The USS Punishment was a United States Navy river monitor that was in service during the Great War, primarily acting as off-shore fire support for the U.S. Army. It patrolled the rivers that marked the border between the United States and the Confederate States from 1915 to 1916.

Like the vessel type's namesake, the Punishment was described as a "cheesebox on a raft". Her ironclad hull was low and wide, and she shipped twin funnels. But, unlike her famous ancestor, she carried two 6-inch cruiser guns in a heavily armored turret, had an armored crow's nest for observation and navigation, and mounted several machine guns on deck. These machine gun positions would later be fitted with armored shields to protect crew members while in action.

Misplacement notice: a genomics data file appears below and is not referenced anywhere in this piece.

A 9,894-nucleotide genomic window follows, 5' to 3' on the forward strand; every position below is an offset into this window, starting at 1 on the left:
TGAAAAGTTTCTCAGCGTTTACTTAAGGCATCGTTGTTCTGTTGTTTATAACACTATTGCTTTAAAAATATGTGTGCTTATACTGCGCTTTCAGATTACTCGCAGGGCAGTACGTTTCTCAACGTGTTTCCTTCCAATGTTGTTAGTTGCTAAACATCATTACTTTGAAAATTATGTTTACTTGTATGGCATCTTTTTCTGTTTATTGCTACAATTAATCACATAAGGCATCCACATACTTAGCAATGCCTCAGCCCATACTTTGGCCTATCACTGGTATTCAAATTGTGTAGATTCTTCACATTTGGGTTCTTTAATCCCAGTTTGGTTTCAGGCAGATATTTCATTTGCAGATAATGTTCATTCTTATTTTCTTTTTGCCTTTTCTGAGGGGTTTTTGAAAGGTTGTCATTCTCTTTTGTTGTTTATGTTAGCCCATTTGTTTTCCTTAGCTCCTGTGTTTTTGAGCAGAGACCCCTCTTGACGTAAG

The Punishment did engage in one ship-to-ship battle with a Confederate monitor on the Mississippi River, along the shores of Tennessee. Despite taking shell-fire, the Punishment sank the Confederate warship.

In 1916, the Punishment dropped anchor in the Cumberland River, near Clarksville, Tennessee for R&R. The first who went ashore were crewmen George Enos, Stanley, Albert, and Grover. Not long afterward, a Confederate shell attack destroyed the Punishment, sinking it and killing the entire crew. The four sailors who went ashore were unscathed and the monitor's only survivors.